AMES, Iowa – Puberty is something we all go through and yet there is limited science to explain what is happening inside our bodies during this transition, and how it affects our physical and mental health.
The research that does exist focuses primarily on girls and often ignores the changes for boys, African Americans and LGBTQ youth, said Elizabeth “Birdie” Shirtcliff, an associate professor of human development and family studies at Iowa State University. She is part of teams of researchers working to expand our understanding of puberty.
“Puberty is a normal process, but how you go through puberty can really set your life off on a different trajectory,” Shirtcliff said. “There are risks for early development including anxiety, depression, social problems and physical health problems, such as cancer.”
For a special section in the Journal of Research on Adolescence, Shirtcliff and her co-authors look at why there is a lack of research on puberty in understudied populations and the potential consequences. In a second paper, they examine factors that may influence cognitive and hormonal changes during puberty. The special issue also identifies questions to tackle with future research.
Hair may hold the answer
As director of the Stress Physiology Investigative Team (SPIT) Laboratory at Iowa State, Shirtcliff and a team of graduate and undergraduate students are analyzing hair samples to study how hormones and environmental factors influence the process of puberty. The SPIT Lab is one of the first in the U.S. to measure sex hormones in hair. Shirtcliff says unlike a saliva sample, which provides a snapshot of one specific moment, a centimeter of hair captures a month of hormone exposure. (Watch the video above to learn more about the lab.)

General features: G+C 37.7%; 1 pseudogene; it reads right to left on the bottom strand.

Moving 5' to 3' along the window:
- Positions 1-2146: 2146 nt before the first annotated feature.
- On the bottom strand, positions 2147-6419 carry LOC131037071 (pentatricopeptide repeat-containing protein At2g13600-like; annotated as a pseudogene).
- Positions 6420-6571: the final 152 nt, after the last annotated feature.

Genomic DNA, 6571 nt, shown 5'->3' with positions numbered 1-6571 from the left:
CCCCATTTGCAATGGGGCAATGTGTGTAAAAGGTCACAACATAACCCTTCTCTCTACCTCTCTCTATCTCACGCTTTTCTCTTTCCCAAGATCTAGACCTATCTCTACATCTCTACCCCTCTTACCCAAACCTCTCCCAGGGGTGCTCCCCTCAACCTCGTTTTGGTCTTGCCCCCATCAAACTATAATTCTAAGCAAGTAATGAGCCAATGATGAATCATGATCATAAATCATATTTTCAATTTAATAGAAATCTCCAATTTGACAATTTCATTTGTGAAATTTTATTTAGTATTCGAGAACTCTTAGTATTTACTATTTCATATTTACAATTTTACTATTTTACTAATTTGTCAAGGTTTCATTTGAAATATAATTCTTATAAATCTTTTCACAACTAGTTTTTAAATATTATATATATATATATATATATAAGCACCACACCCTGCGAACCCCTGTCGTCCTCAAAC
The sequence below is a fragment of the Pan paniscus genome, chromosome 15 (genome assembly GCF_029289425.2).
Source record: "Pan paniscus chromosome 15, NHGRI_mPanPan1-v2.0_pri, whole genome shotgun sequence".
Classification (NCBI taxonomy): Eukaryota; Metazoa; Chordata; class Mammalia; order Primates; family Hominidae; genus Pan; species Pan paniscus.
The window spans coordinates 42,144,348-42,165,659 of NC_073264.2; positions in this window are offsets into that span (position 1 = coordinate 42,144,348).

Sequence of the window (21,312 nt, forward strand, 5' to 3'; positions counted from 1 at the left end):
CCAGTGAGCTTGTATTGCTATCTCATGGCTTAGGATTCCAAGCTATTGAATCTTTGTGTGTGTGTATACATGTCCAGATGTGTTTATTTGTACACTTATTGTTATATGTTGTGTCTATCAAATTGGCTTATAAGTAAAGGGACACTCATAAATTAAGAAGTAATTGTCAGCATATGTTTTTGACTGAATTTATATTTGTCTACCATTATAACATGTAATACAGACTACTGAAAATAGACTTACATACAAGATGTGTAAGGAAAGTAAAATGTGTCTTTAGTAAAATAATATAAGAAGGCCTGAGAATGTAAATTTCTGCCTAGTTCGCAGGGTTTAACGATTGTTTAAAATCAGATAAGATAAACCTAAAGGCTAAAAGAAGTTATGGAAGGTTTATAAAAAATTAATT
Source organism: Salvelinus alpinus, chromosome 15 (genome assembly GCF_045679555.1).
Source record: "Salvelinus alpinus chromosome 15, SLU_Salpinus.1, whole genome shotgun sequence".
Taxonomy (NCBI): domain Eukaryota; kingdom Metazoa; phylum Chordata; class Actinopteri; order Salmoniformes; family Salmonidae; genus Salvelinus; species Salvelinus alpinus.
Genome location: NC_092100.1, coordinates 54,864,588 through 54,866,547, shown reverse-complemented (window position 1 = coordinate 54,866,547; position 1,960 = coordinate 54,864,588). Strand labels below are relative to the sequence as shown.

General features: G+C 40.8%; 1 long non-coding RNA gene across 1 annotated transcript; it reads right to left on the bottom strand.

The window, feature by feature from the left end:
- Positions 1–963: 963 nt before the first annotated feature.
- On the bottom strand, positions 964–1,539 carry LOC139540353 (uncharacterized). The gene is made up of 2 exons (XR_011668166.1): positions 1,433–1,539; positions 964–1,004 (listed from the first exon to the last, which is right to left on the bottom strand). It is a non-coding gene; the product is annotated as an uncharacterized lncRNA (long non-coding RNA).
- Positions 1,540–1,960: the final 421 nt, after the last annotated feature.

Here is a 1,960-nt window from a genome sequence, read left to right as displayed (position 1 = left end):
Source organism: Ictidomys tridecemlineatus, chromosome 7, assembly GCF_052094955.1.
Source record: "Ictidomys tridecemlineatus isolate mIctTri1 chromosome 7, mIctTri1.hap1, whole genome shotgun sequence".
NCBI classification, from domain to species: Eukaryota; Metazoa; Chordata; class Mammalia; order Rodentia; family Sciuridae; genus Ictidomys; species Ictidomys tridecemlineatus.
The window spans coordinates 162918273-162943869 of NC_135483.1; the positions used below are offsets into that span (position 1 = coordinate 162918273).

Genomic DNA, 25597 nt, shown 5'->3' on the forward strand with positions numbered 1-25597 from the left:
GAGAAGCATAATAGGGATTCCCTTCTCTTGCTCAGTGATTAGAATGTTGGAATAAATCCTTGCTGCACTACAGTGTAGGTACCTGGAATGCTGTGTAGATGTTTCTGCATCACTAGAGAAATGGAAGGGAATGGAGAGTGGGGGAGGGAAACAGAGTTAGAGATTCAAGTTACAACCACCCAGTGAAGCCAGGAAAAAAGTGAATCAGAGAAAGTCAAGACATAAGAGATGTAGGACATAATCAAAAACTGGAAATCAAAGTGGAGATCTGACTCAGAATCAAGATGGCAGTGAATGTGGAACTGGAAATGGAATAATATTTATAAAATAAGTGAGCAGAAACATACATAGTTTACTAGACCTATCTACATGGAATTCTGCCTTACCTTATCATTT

The hormones extracted from hair samples may provide answers about early and late onset of puberty. Shirtcliff says puberty can start between the ages of 8 and 10 – much earlier than most people think – and continue well into the early 20s. However, existing research is limited to the four or five years when children transition from looking like a child to an adult. Hair provides a direct measure of hormone exposure throughout, which may offer insight on what activates puberty, Shirtcliff said.
“Our goal is to understand the mechanisms inside the body that trigger this transition, and how factors such as nutrition, stress and environmental toxins affect that process,” she said.
Not all experiences are equal
Understanding how personal experiences and environmental factors shape and change hormones can help adolescents and their parents prepare for and deal with the emotional outbursts, aggression and other challenges associated with puberty. For example, in understudied groups such as African American boys, Shirtcliff says puberty changes their body in ways that seem desirable, but can be detrimental.
“We have this perception puberty is really great for boys because they get big and strong and these are things boys want. But African American youth going through puberty are viewed as less innocent and stronger or as menacing and a perpetrator, so it’s not necessarily a positive thing,” Shirtcliff said.
LGBTQ youth also have their own unique experiences. Shirtcliff says the transition to adulthood may change their bodies in ways they really do not want. There is limited research on ethnic and cultural differences and the risk of depression during puberty, but this is another area researchers would like to further investigate.
“The study of puberty is complex as every individual progresses through puberty in his or her own way. We need to embrace that complexity to advance the science,” Shirtcliff said. “In doing so, we can help teens and their parents navigate this transition and limit the risk for anxiety, depression and other health issues.”
The Society for Research on Adolescence provided funding for this research. Carlos Aylwin, Carlos Toro and Alejandro Lomniczi, all with Oregon Health and Science University; as well as Julianna Deardorff, University of California, Berkeley; Lindsay Hoyt, Fordham University; and Rona Carter, University of Michigan, contributed to the work.